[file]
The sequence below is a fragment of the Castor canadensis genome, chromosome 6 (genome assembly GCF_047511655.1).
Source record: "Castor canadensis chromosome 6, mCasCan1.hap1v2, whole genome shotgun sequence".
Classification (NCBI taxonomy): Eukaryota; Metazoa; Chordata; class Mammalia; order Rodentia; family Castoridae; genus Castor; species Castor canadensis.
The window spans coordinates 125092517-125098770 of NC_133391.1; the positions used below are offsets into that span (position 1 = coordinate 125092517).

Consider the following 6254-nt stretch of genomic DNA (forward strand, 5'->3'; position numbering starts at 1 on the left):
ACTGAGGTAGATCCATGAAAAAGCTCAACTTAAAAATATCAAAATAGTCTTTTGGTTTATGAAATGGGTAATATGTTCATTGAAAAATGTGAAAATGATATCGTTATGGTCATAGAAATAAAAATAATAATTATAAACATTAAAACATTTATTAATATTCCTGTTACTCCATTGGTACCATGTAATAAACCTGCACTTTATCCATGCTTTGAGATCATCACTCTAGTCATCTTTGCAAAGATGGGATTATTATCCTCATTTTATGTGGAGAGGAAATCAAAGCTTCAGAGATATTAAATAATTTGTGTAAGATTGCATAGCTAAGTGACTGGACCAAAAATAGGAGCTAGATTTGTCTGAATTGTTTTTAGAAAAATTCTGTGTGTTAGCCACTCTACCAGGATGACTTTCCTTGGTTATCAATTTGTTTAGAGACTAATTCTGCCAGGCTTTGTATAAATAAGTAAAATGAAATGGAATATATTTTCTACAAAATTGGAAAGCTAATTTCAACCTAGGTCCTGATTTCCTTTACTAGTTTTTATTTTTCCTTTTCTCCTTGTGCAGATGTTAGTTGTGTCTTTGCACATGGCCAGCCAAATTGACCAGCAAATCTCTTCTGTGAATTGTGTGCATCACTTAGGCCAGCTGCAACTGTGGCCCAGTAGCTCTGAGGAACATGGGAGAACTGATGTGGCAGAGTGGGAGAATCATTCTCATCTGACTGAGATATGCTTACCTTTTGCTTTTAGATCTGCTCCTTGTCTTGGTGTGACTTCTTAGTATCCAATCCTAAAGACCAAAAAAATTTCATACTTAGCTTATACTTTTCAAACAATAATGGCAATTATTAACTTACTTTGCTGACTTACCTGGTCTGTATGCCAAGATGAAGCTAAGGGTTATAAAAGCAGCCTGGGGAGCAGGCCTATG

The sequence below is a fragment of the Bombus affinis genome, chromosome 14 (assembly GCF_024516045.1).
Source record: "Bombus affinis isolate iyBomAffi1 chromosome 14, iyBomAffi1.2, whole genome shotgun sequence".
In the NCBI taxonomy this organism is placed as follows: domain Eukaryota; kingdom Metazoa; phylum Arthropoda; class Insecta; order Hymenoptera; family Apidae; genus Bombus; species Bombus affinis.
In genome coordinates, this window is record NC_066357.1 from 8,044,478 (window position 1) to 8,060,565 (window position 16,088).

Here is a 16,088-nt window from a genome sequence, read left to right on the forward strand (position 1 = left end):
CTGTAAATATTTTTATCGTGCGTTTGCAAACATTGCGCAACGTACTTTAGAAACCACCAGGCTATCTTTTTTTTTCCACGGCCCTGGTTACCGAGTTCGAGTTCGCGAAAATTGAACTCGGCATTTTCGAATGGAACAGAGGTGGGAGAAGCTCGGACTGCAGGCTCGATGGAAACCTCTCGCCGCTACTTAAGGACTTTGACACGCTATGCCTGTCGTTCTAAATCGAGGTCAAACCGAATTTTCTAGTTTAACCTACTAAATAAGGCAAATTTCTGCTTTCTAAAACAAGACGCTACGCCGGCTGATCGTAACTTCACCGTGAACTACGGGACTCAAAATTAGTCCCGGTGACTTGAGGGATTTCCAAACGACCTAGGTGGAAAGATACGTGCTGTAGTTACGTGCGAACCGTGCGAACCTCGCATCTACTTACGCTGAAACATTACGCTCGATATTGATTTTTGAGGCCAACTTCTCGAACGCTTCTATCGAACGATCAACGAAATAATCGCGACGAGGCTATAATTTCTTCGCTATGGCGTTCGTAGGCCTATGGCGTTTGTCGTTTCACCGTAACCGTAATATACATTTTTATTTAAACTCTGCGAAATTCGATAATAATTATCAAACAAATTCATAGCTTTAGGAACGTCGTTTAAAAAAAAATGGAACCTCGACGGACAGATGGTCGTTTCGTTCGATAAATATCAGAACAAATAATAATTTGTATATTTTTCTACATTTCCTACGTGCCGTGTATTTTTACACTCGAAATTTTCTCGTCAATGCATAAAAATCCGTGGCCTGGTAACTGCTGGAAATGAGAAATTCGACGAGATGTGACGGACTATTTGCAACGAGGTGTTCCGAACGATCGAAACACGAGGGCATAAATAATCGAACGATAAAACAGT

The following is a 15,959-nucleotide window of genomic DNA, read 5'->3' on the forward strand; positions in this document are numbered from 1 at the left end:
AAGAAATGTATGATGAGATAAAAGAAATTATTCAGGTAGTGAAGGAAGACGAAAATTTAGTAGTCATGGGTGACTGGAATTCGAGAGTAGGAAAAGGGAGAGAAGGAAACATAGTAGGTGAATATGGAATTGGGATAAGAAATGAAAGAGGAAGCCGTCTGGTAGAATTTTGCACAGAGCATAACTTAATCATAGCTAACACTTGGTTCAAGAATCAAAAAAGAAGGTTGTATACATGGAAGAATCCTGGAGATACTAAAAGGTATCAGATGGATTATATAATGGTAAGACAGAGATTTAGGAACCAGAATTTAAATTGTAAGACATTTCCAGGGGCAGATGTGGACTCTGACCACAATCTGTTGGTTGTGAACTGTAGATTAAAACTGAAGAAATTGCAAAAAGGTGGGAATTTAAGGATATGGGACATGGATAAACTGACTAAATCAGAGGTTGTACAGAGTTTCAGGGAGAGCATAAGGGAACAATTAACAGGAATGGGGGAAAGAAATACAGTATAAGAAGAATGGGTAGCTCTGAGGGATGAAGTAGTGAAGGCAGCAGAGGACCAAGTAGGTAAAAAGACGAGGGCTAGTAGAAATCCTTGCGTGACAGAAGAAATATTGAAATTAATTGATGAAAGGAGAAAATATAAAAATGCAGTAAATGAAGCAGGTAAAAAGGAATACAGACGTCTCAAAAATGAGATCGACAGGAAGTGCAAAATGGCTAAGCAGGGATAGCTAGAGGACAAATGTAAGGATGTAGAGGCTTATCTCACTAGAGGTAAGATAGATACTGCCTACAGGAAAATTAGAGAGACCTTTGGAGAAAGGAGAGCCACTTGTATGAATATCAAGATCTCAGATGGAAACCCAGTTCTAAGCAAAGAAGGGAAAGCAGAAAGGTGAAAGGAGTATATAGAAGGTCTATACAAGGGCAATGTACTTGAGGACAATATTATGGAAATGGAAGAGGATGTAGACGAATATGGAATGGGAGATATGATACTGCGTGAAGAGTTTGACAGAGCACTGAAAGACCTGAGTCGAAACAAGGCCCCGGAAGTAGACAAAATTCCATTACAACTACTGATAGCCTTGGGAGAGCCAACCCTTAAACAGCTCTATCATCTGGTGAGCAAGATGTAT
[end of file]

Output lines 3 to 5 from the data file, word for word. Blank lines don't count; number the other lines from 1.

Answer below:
Classification (NCBI taxonomy): Eukaryota; Metazoa; Chordata; class Mammalia; order Rodentia; family Castoridae; genus Castor; species Castor canadensis.
The window spans coordinates 125092517-125098770 of NC_133391.1; the positions used below are offsets into that span (position 1 = coordinate 125092517).

Consider the following 6254-nt stretch of genomic DNA (forward strand, 5'->3'; position numbering starts at 1 on the left):